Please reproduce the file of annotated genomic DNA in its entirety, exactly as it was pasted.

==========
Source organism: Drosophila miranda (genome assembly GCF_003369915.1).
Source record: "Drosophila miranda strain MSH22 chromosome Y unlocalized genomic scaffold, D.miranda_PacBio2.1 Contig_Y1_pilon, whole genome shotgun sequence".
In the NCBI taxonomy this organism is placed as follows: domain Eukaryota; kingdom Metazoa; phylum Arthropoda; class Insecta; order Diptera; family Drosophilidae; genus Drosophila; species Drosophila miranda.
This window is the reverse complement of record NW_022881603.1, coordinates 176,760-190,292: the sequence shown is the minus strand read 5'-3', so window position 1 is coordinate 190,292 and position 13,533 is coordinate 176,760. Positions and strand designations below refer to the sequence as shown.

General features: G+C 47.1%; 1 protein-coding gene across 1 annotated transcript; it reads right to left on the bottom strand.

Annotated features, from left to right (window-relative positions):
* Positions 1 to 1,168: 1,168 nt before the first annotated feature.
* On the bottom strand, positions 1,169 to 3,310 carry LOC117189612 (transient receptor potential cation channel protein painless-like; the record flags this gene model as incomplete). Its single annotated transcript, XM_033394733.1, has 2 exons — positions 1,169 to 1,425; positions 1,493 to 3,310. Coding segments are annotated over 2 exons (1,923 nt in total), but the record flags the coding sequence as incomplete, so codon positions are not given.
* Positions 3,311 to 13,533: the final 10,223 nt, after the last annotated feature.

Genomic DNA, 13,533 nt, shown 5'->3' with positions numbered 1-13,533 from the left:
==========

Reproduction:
Source organism: Drosophila miranda (genome assembly GCF_003369915.1).
Source record: "Drosophila miranda strain MSH22 chromosome Y unlocalized genomic scaffold, D.miranda_PacBio2.1 Contig_Y1_pilon, whole genome shotgun sequence".
In the NCBI taxonomy this organism is placed as follows: domain Eukaryota; kingdom Metazoa; phylum Arthropoda; class Insecta; order Diptera; family Drosophilidae; genus Drosophila; species Drosophila miranda.
This window is the reverse complement of record NW_022881603.1, coordinates 176,760-190,292: the sequence shown is the minus strand read 5'-3', so window position 1 is coordinate 190,292 and position 13,533 is coordinate 176,760. Positions and strand designations below refer to the sequence as shown.

General features: G+C 47.1%; 1 protein-coding gene across 1 annotated transcript; it reads right to left on the bottom strand.

Annotated features, from left to right (window-relative positions):
* Positions 1 to 1,168: 1,168 nt before the first annotated feature.
* On the bottom strand, positions 1,169 to 3,310 carry LOC117189612 (transient receptor potential cation channel protein painless-like; the record flags this gene model as incomplete). Its single annotated transcript, XM_033394733.1, has 2 exons — positions 1,169 to 1,425; positions 1,493 to 3,310. Coding segments are annotated over 2 exons (1,923 nt in total), but the record flags the coding sequence as incomplete, so codon positions are not given.
* Positions 3,311 to 13,533: the final 10,223 nt, after the last annotated feature.

Genomic DNA, 13,533 nt, shown 5'->3' with positions numbered 1-13,533 from the left: